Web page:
July 18, 2019

How to Deal with a Dybbuk

“Before the advent of modern medicine it was believed that certain mental illnesses were caused by demonic spirits taking control of the afflicted person’s body. In Jewish folklore these spirits were called dybbuks. They came from the domain of evil. The person could not be cured until they were exorcised, sent back to where they had come from.

The domain of evil is called in kabbalistic terminology the Sitra Ahra, the “Other Side”. An inversion of the divine world, it is the abode of dark forces. Angels oversee the world we live in, demons dwell on the Other Side. Satan doesn’t play a big part in kabbalistic mythology although he does appear occasionally, as himself, or in the guise of the bad angel Sama’el. It is not Satan who should worry us most. The things we should most fear are demons.

The greatest danger is when a demon clings to our soul. A clinging demon is called a dybbuk. The Hebrew verb from which the word dybbuk is derived is also used to describe the cleaving of a pious soul to God. The two states are mirror images of each other.

Kabbalistic folklore is full of stories about demonic beings. Demons themselves frequently took the shape of cats or black dogs. Sometimes they attached themselves to lost, dead souls who, for one reason or another, had not been able to transmigrate successfully. The demon would then guide the renegade soul into the body of a living person. This gave the soul a refuge, and the demon an opportunity to take control of the possessed person’s body.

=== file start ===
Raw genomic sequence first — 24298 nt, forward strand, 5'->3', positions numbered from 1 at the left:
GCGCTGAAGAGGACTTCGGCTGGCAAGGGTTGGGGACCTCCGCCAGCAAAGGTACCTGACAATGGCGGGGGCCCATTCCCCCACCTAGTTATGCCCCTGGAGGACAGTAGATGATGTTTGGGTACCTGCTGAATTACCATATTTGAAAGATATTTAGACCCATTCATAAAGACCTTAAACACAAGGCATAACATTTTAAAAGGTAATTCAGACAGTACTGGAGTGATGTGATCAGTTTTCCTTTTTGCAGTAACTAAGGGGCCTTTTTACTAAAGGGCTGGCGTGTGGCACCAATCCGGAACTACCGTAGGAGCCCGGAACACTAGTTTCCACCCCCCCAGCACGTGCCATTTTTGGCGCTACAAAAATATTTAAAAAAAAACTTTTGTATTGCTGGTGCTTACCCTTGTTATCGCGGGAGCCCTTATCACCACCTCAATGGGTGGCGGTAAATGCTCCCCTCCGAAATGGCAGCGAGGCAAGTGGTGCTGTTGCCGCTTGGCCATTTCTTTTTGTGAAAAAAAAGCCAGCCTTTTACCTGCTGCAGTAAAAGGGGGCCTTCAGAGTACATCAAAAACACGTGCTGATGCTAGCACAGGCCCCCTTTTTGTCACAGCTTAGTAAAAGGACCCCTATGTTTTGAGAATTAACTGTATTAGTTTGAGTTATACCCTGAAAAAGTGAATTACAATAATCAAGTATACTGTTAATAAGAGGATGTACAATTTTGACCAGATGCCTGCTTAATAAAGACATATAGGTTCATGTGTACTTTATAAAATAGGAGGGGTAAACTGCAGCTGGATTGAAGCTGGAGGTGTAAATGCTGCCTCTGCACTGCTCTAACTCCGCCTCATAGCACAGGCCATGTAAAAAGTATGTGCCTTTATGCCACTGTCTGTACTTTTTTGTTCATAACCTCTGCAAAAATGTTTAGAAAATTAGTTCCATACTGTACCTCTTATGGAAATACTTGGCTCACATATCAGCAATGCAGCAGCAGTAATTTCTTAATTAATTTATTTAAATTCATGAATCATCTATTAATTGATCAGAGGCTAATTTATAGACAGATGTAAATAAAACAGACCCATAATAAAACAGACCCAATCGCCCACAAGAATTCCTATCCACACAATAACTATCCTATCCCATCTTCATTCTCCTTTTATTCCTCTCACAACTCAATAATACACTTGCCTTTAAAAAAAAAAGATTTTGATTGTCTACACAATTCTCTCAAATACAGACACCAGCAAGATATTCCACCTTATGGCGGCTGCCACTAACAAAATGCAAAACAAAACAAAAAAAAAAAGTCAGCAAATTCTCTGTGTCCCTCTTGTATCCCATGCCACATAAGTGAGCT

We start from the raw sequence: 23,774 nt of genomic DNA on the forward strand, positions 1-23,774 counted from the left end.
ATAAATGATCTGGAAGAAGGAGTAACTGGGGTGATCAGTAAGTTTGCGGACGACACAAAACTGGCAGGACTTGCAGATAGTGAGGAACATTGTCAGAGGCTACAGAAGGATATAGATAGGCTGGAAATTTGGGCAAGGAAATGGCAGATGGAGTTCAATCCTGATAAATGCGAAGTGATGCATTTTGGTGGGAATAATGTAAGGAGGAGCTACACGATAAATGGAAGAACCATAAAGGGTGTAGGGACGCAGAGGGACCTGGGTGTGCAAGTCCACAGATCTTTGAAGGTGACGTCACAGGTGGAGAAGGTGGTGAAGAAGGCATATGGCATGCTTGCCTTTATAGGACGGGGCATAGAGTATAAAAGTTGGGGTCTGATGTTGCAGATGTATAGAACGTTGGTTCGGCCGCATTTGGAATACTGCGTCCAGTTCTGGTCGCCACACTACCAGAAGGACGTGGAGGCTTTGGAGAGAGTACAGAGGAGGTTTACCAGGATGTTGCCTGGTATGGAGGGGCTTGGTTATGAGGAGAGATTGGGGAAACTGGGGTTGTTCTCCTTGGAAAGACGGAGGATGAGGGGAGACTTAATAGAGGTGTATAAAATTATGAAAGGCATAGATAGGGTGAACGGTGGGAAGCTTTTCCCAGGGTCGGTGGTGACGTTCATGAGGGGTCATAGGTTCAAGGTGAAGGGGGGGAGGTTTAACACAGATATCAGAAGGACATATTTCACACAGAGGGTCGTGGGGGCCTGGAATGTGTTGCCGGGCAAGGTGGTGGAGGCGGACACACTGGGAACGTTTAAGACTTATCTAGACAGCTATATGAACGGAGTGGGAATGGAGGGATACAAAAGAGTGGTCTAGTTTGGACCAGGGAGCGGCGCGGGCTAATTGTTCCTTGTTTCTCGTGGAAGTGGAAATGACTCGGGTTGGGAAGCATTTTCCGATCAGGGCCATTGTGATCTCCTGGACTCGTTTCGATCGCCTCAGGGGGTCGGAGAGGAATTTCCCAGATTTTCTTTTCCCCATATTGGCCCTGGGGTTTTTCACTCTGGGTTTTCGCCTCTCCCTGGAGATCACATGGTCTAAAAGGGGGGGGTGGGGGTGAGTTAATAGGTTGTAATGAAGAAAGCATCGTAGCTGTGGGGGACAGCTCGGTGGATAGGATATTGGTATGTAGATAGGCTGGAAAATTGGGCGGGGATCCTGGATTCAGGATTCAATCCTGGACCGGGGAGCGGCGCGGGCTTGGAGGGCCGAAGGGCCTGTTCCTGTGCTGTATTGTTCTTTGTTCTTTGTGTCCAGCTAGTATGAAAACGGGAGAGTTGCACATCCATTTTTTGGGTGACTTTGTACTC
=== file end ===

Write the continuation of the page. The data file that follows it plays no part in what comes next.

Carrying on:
Most frequently, the unfortunate person whom the dybbuk possessed was a woman. The image of a dybbuk , usually male, penetrating her body is both sexual and an illustration of the doctrine of opposites. Male and female, living and dead, pure and impure, all fused together in one human body. Exorcising a dybbuk, removing the destructive forces from a pure soul, is not just an imperative to save a person who has been possessed. It is a battle in a cosmic war.

Of course, today we talk about mental health, not possession by dybbuks. But in times gone by, possession by spirits was a common way of explaining behaviours that could not otherwise be understood. So common that even those who were not mentally ill but who simply deviated from social norms were frequently considered to be possessed. “

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